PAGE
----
Top question when someone hears we live in a tiny house? What do you do about the bathroom? Everyone is curious what the is deal with waste disposal. We use a composting system-some folks buy incinerators, others buy fancy compost toilets and then there are those on a budget who use the bucket system. After taking a permaculture course I became fascinated with going a step beyond the composting system. We had a lecture on biogas systems and the biofuels made available by the anaerobic decomposition of waste. Since that day I’ve been researching systems that have been widely used throughout India, Africa, and Latin America. In the US these systems have been used for some time by water treatement plants as an alternative form of energy for generators in the case of emergencies.
Biogas systems take waste and capture the methane from the anaerobic decomposition of the effluent and supplies you with fertilizer and fuel when the cycle is complete. A digester is the apparatus that controls the decomposition and consists of a sealed tank or pit and a means by which to gather and store the methane. I’m so interested in these systems for reasons of sustainability and efficiency. Composting waste is an alternative to the current system of polluting a finite resource but biogas systems take it a step further by gathering fuel that does not require invasive collection from the depths of the earth. It takes toxic waste, keeps it out of the environment and allows it to be used in multiple ways to human benefit.
There are many different shapes and models of biogas plants but by far the most popular and wide spread design is the Indian cylindrical pit design. It has proven to be reliable in many different environs and it’s widespread use dates to the 1970’s. There are two basic parts to the design, a tank that holds the slurry (manure and water) and a gas cap or drum on the tank to capture the gas.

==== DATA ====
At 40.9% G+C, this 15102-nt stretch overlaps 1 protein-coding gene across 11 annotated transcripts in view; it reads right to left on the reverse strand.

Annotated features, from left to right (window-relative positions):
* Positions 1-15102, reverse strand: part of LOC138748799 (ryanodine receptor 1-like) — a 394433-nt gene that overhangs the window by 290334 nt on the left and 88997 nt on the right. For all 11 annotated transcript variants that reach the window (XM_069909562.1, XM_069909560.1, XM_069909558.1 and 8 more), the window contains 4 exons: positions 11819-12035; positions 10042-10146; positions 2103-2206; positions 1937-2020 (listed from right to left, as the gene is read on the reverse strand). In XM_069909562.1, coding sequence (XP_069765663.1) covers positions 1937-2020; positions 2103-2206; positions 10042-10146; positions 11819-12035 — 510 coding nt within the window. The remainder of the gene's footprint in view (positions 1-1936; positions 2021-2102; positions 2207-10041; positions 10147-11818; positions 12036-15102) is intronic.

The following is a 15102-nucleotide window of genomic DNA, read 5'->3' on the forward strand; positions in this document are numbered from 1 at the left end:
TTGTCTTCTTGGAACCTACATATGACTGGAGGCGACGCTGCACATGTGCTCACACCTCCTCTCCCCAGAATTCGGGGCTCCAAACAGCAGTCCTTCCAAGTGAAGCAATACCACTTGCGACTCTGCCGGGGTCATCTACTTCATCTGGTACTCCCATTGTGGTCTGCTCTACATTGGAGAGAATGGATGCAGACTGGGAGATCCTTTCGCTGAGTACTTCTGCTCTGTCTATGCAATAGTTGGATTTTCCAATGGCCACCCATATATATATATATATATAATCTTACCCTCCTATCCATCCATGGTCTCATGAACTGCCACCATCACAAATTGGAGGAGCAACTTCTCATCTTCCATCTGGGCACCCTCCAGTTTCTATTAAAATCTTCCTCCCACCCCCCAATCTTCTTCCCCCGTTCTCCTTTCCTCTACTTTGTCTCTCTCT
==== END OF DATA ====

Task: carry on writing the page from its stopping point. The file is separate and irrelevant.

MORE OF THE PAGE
My dreams were dashed for building one of these for our tiny house when I discovered that two people don’t make enough poop to fuel even a small system. You need around 6 people and 6-8 cows for the system to function in a way that meets fuel needs. The first step of building such a system is getting community support and finding other folks who want to use such a system together. In a city this would make a lot sense but in our current situation out in a rural area, just me, Cedric and the pup it’s not a realistic option.
This technology is one that I will keep on the back burner for now but if this article has peaked your interest at all then definitely check out the via link at the bottom of this page. There is a detailed construction manual for the Indian cylindrical pit system that provides advantages, disadvantages, considerations, costs, labor input and more excellent graphics as well as charts on building this biogas system. I hope to be assisting with the construction of such a system in the near future so until then share you interest and experience if you have it with biogas and biofuel systems. I’d love to hear what folks think of the implementation of these systems and how the social perspective on waste treatment can be altered toward regenerative design.
- How do you see alternative systems fitting in to the philosophy and living of the tiny life?